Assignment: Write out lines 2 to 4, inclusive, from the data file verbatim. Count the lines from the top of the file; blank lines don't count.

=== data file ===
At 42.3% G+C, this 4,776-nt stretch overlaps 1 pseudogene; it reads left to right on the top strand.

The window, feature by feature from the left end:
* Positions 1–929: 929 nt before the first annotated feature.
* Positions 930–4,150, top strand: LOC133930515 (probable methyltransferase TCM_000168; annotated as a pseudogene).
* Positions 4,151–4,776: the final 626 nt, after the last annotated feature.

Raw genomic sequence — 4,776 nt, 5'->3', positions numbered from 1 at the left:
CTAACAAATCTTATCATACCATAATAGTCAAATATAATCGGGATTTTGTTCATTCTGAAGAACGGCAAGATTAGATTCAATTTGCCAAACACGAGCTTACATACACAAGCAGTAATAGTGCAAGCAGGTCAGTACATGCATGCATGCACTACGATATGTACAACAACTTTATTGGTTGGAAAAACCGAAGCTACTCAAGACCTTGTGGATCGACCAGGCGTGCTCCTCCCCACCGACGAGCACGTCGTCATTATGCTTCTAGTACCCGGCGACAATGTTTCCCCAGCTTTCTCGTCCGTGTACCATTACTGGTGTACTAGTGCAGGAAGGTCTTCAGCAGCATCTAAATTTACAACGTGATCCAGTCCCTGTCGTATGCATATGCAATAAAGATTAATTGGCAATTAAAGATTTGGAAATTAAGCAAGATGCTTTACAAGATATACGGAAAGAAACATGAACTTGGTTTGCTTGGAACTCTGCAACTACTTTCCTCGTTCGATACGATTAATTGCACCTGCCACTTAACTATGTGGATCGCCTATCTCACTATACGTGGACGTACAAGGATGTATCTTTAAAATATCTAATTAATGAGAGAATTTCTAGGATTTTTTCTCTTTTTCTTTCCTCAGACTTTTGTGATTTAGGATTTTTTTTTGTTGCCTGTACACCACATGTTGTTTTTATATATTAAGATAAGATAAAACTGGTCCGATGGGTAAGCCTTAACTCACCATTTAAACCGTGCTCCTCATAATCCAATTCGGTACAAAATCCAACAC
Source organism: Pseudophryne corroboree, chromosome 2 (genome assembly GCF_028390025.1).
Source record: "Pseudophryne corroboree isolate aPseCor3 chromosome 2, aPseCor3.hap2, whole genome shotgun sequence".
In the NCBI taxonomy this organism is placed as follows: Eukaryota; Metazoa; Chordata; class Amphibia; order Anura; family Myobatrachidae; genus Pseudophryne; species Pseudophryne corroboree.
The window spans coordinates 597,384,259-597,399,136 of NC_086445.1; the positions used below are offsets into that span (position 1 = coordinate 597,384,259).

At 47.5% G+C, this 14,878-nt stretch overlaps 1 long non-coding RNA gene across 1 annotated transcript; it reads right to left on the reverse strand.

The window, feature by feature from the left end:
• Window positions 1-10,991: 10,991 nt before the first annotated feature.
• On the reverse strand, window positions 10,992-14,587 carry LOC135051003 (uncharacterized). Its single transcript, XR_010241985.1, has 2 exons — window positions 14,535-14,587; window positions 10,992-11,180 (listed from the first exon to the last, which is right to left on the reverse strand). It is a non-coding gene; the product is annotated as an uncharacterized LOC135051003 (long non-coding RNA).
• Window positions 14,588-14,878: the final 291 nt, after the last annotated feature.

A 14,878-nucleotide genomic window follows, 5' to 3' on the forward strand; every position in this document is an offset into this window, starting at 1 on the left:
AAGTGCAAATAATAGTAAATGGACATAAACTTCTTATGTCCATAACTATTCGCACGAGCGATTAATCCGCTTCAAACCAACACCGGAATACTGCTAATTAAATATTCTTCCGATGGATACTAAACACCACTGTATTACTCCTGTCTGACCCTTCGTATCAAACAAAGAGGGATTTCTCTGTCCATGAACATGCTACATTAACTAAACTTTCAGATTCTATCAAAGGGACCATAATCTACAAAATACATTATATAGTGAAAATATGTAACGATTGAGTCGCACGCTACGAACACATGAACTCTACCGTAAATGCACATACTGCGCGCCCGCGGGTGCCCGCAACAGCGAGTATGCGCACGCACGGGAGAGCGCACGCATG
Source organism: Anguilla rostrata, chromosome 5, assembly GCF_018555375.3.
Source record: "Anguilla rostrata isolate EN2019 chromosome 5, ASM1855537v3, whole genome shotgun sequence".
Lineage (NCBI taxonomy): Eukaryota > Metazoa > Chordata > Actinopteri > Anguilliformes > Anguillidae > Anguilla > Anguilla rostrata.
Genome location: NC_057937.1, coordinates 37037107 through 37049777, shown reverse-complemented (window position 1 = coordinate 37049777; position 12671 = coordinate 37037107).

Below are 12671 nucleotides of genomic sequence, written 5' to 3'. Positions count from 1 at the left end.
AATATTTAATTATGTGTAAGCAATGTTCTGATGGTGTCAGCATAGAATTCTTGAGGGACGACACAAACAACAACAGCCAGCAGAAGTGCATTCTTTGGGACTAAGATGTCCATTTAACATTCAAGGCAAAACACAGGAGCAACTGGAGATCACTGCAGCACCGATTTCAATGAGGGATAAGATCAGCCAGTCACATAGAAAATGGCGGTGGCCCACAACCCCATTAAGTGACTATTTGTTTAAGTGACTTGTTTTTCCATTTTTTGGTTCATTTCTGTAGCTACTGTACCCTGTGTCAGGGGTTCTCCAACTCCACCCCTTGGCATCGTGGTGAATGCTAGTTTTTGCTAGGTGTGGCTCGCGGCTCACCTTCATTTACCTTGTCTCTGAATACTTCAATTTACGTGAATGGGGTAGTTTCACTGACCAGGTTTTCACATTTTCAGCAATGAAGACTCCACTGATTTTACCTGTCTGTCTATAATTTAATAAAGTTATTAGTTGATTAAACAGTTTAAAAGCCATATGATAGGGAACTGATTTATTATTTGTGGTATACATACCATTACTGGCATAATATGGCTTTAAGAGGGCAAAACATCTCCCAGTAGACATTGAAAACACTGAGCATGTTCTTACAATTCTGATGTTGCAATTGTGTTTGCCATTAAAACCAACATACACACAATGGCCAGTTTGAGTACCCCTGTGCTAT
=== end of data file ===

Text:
The window, feature by feature from the left end:
* Positions 1–929: 929 nt before the first annotated feature.
* Positions 930–4,150, top strand: LOC133930515 (probable methyltransferase TCM_000168; annotated as a pseudogene).